for(int x = 0; lpszCols[x] != NULL; x++)
{ lvColumn.pszText = lpszCols[x];

// Create some rows

LVITEM itemData;

char* lpszRow[]={_T(“SpiderMan”),_T(“Matrix”),_T(“Shrek”),
_T(“Gladiator”),_T(“Terminator”),_T(“Alien IV”),
_T(“BraveHeart”),_T(“Monsters, Inc.”),
_T(“Apollo 13”),_T(“Armageddon”),_T(“Usual Suspects”),
_T(“Code Quantum”),_T(“Die Hard 1”),
_T(“Coyote Ugly”),_T(“Final Fantasy”),_T(“Ninja Scroll”),
_T(“Pearl Harbor”),_T(“Titan AE”),_T(“Scary Movie 2”),
_T(“Lord of the Rings”),_T(“The One”),_T(“Tarzan”),

int strIndex = -1;
for(int nRow = 0; nRow < 6 ; nRow++)
for(int nSubItem = 0; nSubItem < 4; nSubItem++)
LPTSTR lpszItem = lpszRow[strIndex];

itemData.iItem = nRow;
itemData.iSubItem = nSubItem;
itemData.state = LVIS_SELECTED;
itemData.stateMask = LVIS_SELECTED;
itemData.pszText = (char*)lpszItem;
itemData.cchTextMax = strlen(itemData.pszText);
itemData.iImage = 0;
itemData.lParam = 1;
itemData.iIndent = 0;
if(nSubItem == 0)
{ itemData.mask = LVIF_TEXT | LVIF_PARAM;
m_list.InsertItem( &itemData );
{ itemData.mask = LVIF_TEXT;
m_list.SetItem( &itemData );

// Set a BackGround color

m_list.SetTextBkColor( RGB(217,245,245) );

// ******************************************
// START SPECIFIC CListCtrlStyled methods
// ******************************************

// Row 0 will draw in bold


// Set the Text color of an item


// Column 2 will draw with a
// background color and all items will be strikeout

m_list.SetColBgColor(2, RGB(220,180,180) ,false);
m_list.SetColStyle(2, LIS_BGCOLOR | LIS_STROKE );

// Row 4 will use Text and Background color,
// and items will be underlined

m_list.SetRowBgColor(4, RGB(240,240,170) ,false);
m_list.SetRowTxtColor(4, RGB(0,0,192) ,false);

// Set a subitem style, and we specify with
// LIS_FIXED_STYLE that it not use Column or Row style.

m_list.SetItemBgColor(0,2, RGB(0,0,168) ,false);
m_list.SetItemTxtColor(0,2, RGB(255,255,255) ,false);
m_list.SetItemStyle(0,2, LIS_TXTCOLOR | LIS_BGCOLOR | LIS_BOLD

// ———————————
// — Selection style definition —
// ———————————

// General HIGHLIGHT Colors when selection

m_list.SetHighlightColor( RGB(160,210,210) );
m_list.SetHighlightTextColor( RGB(0,0,0) );

// Selected style for Column 2


// Selected style for Row 4

m_list.SetRowSelectedBgColor(4, RGB(210,210,180) , false);
m_list.SetRowSelectedStyle(4, LIS_BGCOLOR);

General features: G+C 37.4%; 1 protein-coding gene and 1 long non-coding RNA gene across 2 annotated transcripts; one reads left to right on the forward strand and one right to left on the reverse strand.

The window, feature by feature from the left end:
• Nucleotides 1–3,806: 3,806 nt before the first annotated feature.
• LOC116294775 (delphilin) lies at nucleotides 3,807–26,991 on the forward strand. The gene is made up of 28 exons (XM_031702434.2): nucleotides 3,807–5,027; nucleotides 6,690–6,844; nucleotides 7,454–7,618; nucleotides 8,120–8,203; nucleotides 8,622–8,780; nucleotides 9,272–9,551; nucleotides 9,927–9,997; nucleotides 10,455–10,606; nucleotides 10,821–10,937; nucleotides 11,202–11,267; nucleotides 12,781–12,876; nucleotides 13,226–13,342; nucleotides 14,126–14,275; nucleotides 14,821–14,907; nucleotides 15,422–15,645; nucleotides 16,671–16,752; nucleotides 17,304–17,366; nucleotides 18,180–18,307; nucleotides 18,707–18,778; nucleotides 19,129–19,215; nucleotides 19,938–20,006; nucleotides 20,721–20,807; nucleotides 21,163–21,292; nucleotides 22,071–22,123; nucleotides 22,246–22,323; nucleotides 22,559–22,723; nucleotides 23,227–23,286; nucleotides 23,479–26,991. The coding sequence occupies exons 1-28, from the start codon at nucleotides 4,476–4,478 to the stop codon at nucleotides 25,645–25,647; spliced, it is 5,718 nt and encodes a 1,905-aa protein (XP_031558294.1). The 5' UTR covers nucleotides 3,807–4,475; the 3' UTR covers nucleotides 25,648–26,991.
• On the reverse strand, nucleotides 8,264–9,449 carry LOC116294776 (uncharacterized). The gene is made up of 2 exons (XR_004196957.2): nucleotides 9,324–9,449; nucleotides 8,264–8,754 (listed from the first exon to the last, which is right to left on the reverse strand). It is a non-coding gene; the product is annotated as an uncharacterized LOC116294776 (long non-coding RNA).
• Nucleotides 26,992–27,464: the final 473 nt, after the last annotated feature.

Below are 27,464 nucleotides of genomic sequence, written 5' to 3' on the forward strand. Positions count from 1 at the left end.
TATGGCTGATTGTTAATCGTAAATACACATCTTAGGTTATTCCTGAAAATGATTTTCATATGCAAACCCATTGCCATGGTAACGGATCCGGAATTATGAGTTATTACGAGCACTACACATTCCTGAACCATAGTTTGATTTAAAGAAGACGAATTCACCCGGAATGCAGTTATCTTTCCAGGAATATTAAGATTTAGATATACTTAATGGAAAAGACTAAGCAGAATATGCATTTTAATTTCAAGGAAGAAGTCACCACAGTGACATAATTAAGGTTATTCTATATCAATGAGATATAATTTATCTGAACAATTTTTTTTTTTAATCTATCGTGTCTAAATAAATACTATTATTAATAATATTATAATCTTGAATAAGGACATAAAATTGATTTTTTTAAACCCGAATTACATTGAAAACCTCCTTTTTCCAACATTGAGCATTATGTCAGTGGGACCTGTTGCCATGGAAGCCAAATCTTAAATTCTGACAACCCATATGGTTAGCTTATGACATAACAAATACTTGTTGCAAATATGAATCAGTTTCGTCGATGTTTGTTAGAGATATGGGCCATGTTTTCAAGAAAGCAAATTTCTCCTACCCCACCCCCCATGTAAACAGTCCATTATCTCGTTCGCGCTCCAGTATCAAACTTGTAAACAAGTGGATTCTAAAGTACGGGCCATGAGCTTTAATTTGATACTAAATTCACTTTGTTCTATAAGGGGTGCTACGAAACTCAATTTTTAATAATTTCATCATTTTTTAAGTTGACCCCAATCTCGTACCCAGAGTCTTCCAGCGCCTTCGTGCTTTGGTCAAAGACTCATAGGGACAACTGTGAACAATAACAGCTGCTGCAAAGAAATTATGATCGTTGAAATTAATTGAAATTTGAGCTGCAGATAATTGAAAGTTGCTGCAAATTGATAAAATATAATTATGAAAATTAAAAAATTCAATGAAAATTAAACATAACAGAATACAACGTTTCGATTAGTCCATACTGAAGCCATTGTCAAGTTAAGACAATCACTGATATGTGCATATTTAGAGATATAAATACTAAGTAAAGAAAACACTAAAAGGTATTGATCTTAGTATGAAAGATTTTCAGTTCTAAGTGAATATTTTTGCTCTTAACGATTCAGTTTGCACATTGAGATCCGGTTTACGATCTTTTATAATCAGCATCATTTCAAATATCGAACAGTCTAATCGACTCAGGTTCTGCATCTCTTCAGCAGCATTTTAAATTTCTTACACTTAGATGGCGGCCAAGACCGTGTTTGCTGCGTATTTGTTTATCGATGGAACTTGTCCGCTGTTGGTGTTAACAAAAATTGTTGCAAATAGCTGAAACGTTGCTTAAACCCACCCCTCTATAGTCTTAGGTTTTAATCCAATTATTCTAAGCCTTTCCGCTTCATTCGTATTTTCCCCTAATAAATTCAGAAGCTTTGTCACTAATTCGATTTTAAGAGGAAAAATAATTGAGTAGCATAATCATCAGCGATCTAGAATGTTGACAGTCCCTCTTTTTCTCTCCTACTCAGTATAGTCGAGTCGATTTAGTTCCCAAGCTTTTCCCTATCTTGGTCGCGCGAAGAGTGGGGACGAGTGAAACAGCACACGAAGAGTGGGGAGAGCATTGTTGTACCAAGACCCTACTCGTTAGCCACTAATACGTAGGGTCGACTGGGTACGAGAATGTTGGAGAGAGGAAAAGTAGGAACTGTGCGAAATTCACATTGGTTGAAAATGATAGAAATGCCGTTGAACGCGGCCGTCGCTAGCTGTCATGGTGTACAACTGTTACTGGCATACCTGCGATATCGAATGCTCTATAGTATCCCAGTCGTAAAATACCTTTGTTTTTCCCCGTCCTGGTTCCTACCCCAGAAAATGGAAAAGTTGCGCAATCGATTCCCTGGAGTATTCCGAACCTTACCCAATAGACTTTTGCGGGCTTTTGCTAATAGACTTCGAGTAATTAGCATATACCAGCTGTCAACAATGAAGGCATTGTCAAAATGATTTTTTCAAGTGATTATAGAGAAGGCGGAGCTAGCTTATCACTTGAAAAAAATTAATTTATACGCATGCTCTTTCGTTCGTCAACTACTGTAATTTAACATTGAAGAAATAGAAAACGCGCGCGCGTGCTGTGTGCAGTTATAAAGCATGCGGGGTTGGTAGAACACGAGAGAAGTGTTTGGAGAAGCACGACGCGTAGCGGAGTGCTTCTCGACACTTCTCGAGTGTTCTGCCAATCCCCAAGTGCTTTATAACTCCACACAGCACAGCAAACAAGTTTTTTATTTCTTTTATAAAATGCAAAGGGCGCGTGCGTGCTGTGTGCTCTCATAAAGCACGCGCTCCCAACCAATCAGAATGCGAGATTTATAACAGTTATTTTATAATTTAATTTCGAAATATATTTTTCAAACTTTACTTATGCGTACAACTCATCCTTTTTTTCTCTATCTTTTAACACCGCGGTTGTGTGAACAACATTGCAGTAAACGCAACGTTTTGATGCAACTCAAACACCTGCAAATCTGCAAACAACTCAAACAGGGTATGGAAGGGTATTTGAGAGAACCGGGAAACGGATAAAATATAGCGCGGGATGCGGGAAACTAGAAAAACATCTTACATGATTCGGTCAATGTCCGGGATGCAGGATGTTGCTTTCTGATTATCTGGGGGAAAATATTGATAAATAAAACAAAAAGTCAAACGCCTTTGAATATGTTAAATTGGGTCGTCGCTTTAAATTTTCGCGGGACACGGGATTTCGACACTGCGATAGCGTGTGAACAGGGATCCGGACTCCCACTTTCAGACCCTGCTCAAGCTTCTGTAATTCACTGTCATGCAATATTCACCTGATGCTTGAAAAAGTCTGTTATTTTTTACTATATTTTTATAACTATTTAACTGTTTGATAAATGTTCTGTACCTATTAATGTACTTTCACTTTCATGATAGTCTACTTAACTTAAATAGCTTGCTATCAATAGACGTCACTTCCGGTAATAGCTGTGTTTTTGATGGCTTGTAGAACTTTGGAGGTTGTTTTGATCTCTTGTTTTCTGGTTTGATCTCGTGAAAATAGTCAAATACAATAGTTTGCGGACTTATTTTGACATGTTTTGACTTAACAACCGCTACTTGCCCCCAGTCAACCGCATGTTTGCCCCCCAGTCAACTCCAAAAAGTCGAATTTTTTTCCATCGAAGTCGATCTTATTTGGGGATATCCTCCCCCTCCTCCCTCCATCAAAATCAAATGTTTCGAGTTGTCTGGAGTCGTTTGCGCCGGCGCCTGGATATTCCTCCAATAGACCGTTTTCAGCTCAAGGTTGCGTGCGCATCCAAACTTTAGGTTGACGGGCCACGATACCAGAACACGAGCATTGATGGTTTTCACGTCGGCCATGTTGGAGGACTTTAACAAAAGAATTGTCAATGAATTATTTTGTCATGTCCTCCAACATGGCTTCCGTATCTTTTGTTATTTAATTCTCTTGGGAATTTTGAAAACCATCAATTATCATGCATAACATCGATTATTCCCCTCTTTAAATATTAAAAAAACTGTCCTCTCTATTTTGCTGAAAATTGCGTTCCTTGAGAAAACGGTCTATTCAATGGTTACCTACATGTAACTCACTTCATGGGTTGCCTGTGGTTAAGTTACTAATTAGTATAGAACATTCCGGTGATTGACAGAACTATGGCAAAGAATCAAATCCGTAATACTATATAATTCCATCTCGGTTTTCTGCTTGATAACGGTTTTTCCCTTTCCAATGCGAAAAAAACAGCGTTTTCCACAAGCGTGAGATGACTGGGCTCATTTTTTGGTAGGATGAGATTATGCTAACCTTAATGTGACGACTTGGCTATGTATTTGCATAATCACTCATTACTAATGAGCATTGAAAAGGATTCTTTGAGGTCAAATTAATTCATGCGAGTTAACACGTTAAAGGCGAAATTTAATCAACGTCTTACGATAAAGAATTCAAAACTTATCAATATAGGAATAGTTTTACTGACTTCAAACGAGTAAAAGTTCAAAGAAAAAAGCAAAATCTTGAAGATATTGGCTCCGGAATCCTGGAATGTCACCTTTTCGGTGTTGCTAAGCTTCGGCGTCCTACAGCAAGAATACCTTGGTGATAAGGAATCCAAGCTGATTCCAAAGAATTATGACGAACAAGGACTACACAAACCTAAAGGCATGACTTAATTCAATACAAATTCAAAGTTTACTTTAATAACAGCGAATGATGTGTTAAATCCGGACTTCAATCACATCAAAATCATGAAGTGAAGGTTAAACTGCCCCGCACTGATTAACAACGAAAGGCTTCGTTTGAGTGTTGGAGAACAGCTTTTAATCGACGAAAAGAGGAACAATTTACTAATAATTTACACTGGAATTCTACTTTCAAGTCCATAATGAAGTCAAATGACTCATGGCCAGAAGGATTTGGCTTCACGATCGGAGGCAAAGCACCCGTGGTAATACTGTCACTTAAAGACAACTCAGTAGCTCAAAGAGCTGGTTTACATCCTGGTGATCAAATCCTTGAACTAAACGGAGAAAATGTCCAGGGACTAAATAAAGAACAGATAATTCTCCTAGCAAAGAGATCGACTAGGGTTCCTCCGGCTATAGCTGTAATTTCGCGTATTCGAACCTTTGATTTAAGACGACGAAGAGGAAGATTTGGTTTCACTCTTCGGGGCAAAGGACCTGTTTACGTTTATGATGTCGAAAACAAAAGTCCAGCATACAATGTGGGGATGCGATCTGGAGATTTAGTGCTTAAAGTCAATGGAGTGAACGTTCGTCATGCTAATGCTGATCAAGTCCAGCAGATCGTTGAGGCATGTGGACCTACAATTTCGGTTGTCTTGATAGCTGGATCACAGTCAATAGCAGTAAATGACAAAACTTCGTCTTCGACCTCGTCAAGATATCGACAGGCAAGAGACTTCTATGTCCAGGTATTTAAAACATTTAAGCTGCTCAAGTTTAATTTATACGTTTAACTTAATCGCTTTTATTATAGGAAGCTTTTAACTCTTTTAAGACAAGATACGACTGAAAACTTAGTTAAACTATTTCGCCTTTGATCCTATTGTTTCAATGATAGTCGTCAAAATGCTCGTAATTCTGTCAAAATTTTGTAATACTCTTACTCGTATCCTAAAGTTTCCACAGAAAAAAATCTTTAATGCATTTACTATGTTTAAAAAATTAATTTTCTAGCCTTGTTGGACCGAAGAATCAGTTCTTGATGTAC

// Specific style for an item (0,2)

m_list.SetItemSelectedStyle(0,2,LIS_BGCOLOR | LIS_TXTCOLOR);

Why I Created This Class

I’m a newbie in an MFC/GUI way. I don’t know how to create an owner-draw control and I’m currently managing a personal development that needs to use CListCtrl objects. These controls should be able to display a specific row’s cells in bold or italic; then I was hurt by a lot of problems when I tried do do that. Some people asked me to define an owner-draw control!!! Urghh!! Just to draw a bold item??? It’s boring to re-invent the wheel!!! I started to search someone else’s stuff!!! I found on CodeGuru some nice and very powerful stuff!! But in all cases, these things had an owner interface and my wish is to have just a best “CListCtrl” with the same behaviours and uses!! At the same time, I found some really nice articles from CodeGuru on how use the “Custom Draw” capabilities by Roger Onslow!! His articles can be found here: Part I and Part II.

After a few roll eyes, I think that it’s the best way to have a nice CListCtrl that allows the programmer to customize any styles for any item/subitem!!! But the design of his job doesn’t match my need. Then I decided to write my own class and try to do a useful class.

How This Class Works

Now you know that for drawing items/subitems, I use the Custom Draw feature. This part is well described in Roger Onslow’s articles, but now I will describe my way of storing the style of an item/subitem.

All items (no subitems) have an application value that Microsoft calls the “lParam” member; it’s a 32-bit value. It’s the only “easy” way to link a value to an item entry on the CListCtrl!! For this reason, I decided to use it! I store into the lParam of an item, and the pointer to its structure style. This structure style holds and wraps the “user-lParam” for all methods’ transparancy. The item structure style also stores into a list of all subitems’ structures’ styles (because subitems haven’t their own lParam members). With this design, the main job is to do all methods’ transparancy for the user (especially for the user-lParam access), because the user must be able to use his lParam for his own application.

All components that need to store a style use the same structure, as the one that follows:

typedef struct iLS_item
{ LPARAM lParam; // The user-32 bits data lParam member
bool mParam; // let you know if the original item has
// a lParam significant member

DWORD StyleFlag; // The style of this item
bool in_use; // Allows you to know if a custom font
// is needed (except colors properties)

COLORREF txtColor; // Text color if LIS_TXTCOLOR style
// (default otherwise)

COLORREF bgColor; // BackGround color if LIS_BGCOLOR style
// (default otherwise)

CArray<struct iLS_item // Allows an individual style for
*,struct iLS_item *> // subitems. (In some cases, this
// member is not significant and

subitems; // has a null size.)
struct iLS_item // Access to the row
* row_style; // style (valid only for the ITEM
// style, for other components this
// member is set to NULL).

struct iLS_item * // Access to the “SELECTED” style for
selected_style; // this component

CFont * cfont; // The CFont object pointer is used
// to draw this item or subitem